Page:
“Jackson” is one of Johnny Cash and June Carter Cash‘s signature duets. They have brought a whole new look into the song so many people often associate this with them, and it has stuck. However, they were not the first to record the song, they were only the ones who made it popular.
Let us take a step back into the past when “Jackson” came to life.
The Origin of the Hit “Jackson”
The song was penned in 1963 by Billy Edd Wheeler and Jerry Leiber. The idea came into Wheeler’s mind when he was busy reading a script for a show. He then proceeded to write the song, and after which he showed it to Leiber. Instead of praising him to make him feel good, Leiber told him that his song “sucks,” that he has to change it to make it work. If Wheeler was too sensitive and haven’t listened to Leiber then “Jackson” would not have been created.
After writing the song, Wheeler then recorded this for his album A New Bag of Songs. The song never came out as a single, hence, it was not able to make it to the chart, and so did his album. Even though Wheeler’s version was not a commercial success, we still salute his songwriting skills for this song, and we can’t also deny that his version is amazing too.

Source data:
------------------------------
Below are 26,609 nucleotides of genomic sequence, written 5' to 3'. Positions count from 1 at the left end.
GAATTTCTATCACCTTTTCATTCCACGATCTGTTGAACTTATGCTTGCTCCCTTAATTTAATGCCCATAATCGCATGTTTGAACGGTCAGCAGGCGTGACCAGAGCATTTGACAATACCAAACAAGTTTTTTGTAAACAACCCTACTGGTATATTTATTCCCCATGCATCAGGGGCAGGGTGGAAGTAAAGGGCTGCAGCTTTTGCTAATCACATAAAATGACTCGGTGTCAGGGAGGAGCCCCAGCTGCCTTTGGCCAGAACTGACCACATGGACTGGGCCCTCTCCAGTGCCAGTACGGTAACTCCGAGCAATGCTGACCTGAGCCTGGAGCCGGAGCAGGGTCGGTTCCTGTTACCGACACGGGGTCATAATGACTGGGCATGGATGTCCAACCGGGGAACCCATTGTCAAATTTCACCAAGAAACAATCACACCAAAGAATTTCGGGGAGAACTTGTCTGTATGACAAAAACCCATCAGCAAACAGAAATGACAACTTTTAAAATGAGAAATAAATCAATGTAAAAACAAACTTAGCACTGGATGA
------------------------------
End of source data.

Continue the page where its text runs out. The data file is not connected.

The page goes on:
Here is the original version of the song. Wheeler is accompanied by Joan Sommer who sang the female part of the song.
When Johnny Cash and June Carter Cash Took it to the Spotlight
Cash and his wife recorded their version in 1967, four years after Wheeler made the song. The couple made it popular in the country music industry, but since Cash is popular not only in country music, his version with his wife became extremely popular even to pop fans. Their rendition secured the number two spot in the country chart and gave them a win in the 1968 Grammy Award.
Check out this popular version of “Jackson.”